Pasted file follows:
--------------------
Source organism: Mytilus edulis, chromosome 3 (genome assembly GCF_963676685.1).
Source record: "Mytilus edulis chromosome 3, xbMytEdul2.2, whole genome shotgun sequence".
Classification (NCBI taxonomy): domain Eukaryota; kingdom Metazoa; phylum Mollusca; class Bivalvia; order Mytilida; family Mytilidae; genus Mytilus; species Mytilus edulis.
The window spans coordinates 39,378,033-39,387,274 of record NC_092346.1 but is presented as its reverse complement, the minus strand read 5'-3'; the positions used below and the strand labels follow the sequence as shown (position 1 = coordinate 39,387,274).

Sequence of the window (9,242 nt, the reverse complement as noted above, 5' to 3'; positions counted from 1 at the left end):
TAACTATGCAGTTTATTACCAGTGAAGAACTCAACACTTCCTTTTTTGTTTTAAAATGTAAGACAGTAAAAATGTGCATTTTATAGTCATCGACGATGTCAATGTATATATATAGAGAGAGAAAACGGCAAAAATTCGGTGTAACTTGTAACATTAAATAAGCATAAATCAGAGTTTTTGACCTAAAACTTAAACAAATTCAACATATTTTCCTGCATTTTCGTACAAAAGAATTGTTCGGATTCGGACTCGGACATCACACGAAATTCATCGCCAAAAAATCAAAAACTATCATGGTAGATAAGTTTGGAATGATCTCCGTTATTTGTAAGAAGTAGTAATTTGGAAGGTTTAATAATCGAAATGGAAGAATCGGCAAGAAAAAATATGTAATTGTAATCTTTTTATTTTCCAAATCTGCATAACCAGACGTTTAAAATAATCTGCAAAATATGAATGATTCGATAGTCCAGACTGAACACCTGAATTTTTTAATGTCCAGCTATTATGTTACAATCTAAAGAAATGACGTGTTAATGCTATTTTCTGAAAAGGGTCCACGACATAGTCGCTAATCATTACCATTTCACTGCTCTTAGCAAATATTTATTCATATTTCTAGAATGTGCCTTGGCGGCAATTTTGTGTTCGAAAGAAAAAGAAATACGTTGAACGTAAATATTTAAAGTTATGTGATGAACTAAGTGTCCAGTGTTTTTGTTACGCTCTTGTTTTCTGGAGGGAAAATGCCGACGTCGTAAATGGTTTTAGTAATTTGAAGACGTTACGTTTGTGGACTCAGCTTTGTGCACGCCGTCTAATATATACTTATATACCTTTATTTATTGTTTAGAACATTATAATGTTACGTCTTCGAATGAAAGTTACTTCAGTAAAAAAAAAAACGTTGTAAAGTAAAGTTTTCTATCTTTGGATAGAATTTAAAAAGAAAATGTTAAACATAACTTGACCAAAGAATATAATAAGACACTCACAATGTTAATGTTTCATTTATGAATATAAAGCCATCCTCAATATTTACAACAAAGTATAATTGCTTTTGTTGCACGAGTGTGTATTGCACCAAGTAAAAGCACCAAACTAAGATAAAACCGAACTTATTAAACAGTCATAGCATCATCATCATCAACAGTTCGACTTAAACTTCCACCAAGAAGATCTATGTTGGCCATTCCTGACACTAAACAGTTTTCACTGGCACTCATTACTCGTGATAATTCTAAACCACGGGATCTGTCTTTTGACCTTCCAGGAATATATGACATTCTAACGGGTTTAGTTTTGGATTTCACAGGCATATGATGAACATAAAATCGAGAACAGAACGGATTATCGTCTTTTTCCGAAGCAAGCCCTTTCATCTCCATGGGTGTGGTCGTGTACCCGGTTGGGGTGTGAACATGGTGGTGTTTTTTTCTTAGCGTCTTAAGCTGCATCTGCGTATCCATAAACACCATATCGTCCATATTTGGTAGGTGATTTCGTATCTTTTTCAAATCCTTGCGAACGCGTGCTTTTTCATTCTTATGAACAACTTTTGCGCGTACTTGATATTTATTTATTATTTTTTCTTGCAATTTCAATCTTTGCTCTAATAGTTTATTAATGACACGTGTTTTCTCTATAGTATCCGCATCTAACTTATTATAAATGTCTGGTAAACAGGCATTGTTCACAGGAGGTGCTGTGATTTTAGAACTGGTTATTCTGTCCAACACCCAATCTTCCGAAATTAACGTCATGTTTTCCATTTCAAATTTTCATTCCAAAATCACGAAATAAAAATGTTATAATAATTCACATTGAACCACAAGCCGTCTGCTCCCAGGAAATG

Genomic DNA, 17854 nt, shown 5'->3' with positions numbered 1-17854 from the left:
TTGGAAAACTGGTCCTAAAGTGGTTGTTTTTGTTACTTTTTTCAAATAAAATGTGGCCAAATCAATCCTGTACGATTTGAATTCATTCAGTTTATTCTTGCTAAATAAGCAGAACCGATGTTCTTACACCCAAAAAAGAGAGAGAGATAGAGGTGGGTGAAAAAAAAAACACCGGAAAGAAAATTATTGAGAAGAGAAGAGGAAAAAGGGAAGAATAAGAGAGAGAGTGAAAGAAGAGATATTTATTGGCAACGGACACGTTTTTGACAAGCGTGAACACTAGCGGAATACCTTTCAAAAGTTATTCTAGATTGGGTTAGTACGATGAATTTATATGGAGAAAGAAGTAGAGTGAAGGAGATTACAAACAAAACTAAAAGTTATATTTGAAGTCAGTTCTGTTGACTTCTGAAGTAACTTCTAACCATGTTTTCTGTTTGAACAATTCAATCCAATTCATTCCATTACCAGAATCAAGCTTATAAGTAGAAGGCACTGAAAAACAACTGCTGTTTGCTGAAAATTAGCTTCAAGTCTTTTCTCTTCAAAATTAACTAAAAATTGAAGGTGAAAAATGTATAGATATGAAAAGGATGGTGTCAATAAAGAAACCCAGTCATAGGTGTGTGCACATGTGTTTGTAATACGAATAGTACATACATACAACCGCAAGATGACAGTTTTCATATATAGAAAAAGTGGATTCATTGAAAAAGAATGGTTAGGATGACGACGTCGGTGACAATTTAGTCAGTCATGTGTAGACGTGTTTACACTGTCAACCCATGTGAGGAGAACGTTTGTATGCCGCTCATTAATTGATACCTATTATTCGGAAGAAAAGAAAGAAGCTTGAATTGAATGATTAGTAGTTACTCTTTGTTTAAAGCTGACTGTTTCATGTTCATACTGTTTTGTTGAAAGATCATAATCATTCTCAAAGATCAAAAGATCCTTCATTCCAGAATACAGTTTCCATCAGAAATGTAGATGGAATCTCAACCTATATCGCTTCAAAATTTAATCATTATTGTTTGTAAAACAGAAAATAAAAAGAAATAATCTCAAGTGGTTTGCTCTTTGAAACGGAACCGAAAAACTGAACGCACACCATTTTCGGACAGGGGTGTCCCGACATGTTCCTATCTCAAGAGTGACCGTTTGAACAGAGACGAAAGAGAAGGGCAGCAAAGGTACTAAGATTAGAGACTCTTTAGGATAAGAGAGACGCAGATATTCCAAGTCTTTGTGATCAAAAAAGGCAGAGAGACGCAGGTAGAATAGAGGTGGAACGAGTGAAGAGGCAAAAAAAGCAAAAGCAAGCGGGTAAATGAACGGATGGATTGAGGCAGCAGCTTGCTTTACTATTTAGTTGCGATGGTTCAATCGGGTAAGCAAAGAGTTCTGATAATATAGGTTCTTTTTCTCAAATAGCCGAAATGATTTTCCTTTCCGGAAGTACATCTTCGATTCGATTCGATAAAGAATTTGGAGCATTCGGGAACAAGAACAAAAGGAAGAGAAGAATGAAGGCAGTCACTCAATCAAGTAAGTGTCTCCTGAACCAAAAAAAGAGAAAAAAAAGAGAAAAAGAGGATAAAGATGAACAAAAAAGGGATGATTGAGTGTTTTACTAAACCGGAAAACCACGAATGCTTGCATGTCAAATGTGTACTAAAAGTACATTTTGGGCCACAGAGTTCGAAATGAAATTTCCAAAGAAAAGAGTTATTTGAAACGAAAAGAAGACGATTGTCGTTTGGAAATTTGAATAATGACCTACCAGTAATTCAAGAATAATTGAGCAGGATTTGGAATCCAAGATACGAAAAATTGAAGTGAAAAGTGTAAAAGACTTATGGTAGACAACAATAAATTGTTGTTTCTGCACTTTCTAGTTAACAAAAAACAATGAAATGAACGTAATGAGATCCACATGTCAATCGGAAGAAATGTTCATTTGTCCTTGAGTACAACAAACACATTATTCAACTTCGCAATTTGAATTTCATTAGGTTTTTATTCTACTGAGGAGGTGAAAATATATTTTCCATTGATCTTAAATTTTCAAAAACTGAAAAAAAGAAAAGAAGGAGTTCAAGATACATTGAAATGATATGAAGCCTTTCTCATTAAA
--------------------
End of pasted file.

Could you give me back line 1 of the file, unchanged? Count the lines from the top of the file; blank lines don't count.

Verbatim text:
Source organism: Mytilus edulis, chromosome 3 (genome assembly GCF_963676685.1).